Time seemed to stand still as she noticed three droplets of blood splattered on the Indian's cheek. Crimson red, she thought. Three crimson red droplets. The color of the rubescent calla lilies in her mother's garden. Her mother had explained the wine colored flower meant strength, and passionate courage. How fitting, Zee thought as shock of the reality around her began to set in.
Sully's, on South Prospect, was the quintessential biker-bar, complete with hefty, leather-clad Harley worshippers, and stringy-haired heroin-addicted women who made the rounds among the bikers. Its decor was decidedly Medieval Garage Sale, with a dose of Americana thrown in. An old motorcycle carcass dangled from the vaulted section of the beamed ceiling, and the wood plank floors were littered with butts, scarred by bottle caps and splattered with homogenized bodily fluids. The only light to be had was from neon, dying sconces, and lit cigarettes. Various medieval swords perched on each wall, reminiscent of the times of Beowulf and Fire Dragons on the Barrow.
Kelli Jae Baeli
Wherever the family was, these two dogs, both six-year-old shepherd mixes, took up their posts at the central coming-and-going point. Gil called them concierge dogs. And it's true, they were inquisitive and accommodating. But they were not fawning or overly playful. They were watchful and thoughtful. Irene thought they had gravitas. Weighty demeanors. She thought of them as diplomats. She had noticed that when Gil was about to lose his temper one of the dogs always appeared and did something to divert his attention. Sometimes they acted like fools, but it was brilliant acting. Once, when he was furious about a bill for the late fees for a lost video, one of the dogs had walked right up to Gil and lifted his leg over his shoe. Gil was shouting at Florian when the piss splattered down, and she'd felt a sudden jolt of pride in the dog.
Through life, I want to walk gently. I want to treat all of life - the earth and its people - with reverence. I want to remove my shoes in the presence of holy ground. As much as possible, I want to walk in peace. I want to walk lightly, even joyfully, through whatever days I am given. I want to laugh easily. I want to step carefully in and out of people's lives and relationships. I don't want to tread any heavier than necessary. And throughout life, I think I would like to walk with more humility and less anger, more love and less fear. I want to walk confidently, but without arrogance. I want to walk in deep appreciation. I want to be genuinely thankful for life's extravagant, yet simple, gifts - a star-splattered night sky or a hot drink on an ice-cold day. If life is a journey, then how I make that journey is important. How I walk through life.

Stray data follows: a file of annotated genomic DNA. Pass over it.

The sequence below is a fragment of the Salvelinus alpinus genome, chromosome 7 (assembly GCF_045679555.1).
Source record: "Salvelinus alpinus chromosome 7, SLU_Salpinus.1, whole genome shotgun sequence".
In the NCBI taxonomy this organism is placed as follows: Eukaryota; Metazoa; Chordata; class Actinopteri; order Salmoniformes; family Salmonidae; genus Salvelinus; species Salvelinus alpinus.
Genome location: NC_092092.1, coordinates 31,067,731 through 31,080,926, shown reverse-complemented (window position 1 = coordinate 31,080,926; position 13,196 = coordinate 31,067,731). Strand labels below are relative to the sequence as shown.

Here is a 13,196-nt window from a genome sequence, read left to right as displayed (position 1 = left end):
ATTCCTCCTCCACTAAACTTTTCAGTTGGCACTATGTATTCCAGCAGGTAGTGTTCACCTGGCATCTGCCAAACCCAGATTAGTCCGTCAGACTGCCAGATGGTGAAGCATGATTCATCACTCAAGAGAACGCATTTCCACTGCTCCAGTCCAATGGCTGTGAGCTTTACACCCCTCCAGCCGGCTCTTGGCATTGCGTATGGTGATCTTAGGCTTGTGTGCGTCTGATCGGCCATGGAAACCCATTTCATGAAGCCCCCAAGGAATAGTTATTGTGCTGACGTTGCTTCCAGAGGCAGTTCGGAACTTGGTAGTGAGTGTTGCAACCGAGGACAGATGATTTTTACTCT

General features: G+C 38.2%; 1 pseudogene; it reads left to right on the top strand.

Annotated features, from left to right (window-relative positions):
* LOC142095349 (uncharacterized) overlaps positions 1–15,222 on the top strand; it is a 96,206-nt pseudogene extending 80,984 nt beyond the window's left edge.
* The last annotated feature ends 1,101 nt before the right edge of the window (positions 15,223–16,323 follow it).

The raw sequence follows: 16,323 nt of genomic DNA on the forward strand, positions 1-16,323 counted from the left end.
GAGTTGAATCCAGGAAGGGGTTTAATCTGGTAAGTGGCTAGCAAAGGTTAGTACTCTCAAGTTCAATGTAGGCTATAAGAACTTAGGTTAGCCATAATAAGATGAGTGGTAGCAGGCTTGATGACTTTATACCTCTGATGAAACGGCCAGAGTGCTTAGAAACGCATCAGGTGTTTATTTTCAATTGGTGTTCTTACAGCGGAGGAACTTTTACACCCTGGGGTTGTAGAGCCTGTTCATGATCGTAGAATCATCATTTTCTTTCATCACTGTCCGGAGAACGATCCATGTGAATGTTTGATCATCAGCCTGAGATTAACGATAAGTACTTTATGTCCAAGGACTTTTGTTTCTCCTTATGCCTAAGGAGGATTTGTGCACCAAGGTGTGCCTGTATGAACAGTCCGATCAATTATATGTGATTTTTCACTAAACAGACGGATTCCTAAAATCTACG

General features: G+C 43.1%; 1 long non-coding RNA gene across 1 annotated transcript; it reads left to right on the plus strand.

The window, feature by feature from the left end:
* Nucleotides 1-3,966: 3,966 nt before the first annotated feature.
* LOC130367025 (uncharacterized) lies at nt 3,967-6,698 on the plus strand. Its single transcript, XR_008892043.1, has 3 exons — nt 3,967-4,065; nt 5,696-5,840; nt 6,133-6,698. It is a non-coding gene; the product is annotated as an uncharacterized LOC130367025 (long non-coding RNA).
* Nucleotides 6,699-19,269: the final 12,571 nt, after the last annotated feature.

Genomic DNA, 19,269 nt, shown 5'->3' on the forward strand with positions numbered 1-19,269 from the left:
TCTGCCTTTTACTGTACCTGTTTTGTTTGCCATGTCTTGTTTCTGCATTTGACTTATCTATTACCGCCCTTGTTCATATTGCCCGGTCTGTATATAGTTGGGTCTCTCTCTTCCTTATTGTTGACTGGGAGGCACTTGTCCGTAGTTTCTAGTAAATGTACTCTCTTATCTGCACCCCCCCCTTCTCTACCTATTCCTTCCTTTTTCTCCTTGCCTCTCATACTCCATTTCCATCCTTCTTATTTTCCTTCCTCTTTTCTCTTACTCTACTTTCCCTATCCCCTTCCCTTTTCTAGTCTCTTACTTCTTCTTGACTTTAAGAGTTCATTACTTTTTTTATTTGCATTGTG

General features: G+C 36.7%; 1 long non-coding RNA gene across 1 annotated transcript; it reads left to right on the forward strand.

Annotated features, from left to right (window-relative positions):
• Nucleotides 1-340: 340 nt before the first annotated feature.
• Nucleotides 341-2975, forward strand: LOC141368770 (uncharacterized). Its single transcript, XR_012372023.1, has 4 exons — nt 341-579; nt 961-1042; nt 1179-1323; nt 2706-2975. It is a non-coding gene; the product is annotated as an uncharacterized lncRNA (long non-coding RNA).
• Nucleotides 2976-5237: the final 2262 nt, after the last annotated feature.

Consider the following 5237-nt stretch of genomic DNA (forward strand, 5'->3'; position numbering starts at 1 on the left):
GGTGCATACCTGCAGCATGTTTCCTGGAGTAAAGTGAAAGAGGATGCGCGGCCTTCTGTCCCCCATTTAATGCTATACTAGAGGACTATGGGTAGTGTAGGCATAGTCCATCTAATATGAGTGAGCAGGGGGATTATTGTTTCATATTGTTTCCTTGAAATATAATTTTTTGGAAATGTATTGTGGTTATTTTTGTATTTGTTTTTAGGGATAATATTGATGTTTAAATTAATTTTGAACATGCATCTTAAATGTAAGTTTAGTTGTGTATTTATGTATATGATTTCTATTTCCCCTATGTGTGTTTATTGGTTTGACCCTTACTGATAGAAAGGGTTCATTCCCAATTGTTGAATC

It's a lost and lonely kind of feeling, To wake up wearing a disguise. I lie in bed staring at the ceiling, I don't know who I am There's little that I can Fully recognize... But I'm taking small steps, 'Cause I don't know where I'm going. I'm taking small steps And I don't know what to say. Small steps, Trying to pull myself together, And maybe I'll discover A clue along the way... Just to make it through the day and not to get hurt, Seems about the best that I can hope. Like coffee stains splattered on your sweatshirt There isn't any pattern. Everything's uncertain. It's difficult to cope... But I'm taking small steps, 'Cause I don't know where I'm going. I'm taking small steps, And I've forgotten how to play. Small steps, Trying to pull myself together, And maybe I'll discover, A clue along the way... And if someday my small steps bring me near you, Please don't rush to tell me all you feel. You don't have to speak for me to hear you. If I softly sigh, Look me in the eye And let me know I'm real... Then we'll take small steps, 'Cause we won't know where we're going. We'll take small steps, And we'll have too much to say. Small steps, Hand in hand we'll walk together, And maybe we'll discover A clue along the way... Small steps, 'Cause I don't know where I'm goin'. Small steps, I just take it day to day. Small steps, Somehow get myself together, Then maybe I'll discover Who I am on the way...